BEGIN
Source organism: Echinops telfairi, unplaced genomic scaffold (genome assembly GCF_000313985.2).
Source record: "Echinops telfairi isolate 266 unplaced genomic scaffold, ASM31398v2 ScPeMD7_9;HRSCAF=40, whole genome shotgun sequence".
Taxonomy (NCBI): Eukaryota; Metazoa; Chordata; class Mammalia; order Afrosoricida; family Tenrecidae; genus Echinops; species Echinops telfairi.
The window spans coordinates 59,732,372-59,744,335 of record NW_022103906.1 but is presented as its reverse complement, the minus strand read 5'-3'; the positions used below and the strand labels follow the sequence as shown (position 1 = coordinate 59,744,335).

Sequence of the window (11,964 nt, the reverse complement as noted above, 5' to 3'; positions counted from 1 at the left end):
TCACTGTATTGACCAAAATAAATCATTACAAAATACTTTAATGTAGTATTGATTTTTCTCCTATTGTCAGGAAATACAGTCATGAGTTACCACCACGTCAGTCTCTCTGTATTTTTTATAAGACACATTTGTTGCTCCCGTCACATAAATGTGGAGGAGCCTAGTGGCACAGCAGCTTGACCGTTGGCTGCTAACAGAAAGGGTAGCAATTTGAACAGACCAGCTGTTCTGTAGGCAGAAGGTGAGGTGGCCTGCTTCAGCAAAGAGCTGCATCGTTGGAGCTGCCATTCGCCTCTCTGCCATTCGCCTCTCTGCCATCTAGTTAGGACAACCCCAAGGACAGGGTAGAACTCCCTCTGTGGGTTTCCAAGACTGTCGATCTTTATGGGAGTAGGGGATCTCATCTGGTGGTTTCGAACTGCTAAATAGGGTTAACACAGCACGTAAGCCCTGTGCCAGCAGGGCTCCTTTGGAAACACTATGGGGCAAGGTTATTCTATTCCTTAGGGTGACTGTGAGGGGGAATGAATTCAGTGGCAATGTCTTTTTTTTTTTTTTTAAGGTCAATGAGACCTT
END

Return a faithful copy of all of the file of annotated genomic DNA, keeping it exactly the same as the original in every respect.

Source organism: Echinops telfairi, unplaced genomic scaffold (genome assembly GCF_000313985.2).
Source record: "Echinops telfairi isolate 266 unplaced genomic scaffold, ASM31398v2 ScPeMD7_9;HRSCAF=40, whole genome shotgun sequence".
Taxonomy (NCBI): Eukaryota; Metazoa; Chordata; class Mammalia; order Afrosoricida; family Tenrecidae; genus Echinops; species Echinops telfairi.
The window spans coordinates 59,732,372-59,744,335 of record NW_022103906.1 but is presented as its reverse complement, the minus strand read 5'-3'; the positions used below and the strand labels follow the sequence as shown (position 1 = coordinate 59,744,335).

Sequence of the window (11,964 nt, the reverse complement as noted above, 5' to 3'; positions counted from 1 at the left end):
TCACTGTATTGACCAAAATAAATCATTACAAAATACTTTAATGTAGTATTGATTTTTCTCCTATTGTCAGGAAATACAGTCATGAGTTACCACCACGTCAGTCTCTCTGTATTTTTTATAAGACACATTTGTTGCTCCCGTCACATAAATGTGGAGGAGCCTAGTGGCACAGCAGCTTGACCGTTGGCTGCTAACAGAAAGGGTAGCAATTTGAACAGACCAGCTGTTCTGTAGGCAGAAGGTGAGGTGGCCTGCTTCAGCAAAGAGCTGCATCGTTGGAGCTGCCATTCGCCTCTCTGCCATTCGCCTCTCTGCCATCTAGTTAGGACAACCCCAAGGACAGGGTAGAACTCCCTCTGTGGGTTTCCAAGACTGTCGATCTTTATGGGAGTAGGGGATCTCATCTGGTGGTTTCGAACTGCTAAATAGGGTTAACACAGCACGTAAGCCCTGTGCCAGCAGGGCTCCTTTGGAAACACTATGGGGCAAGGTTATTCTATTCCTTAGGGTGACTGTGAGGGGGAATGAATTCAGTGGCAATGTCTTTTTTTTTTTTTTTAAGGTCAATGAGACCTT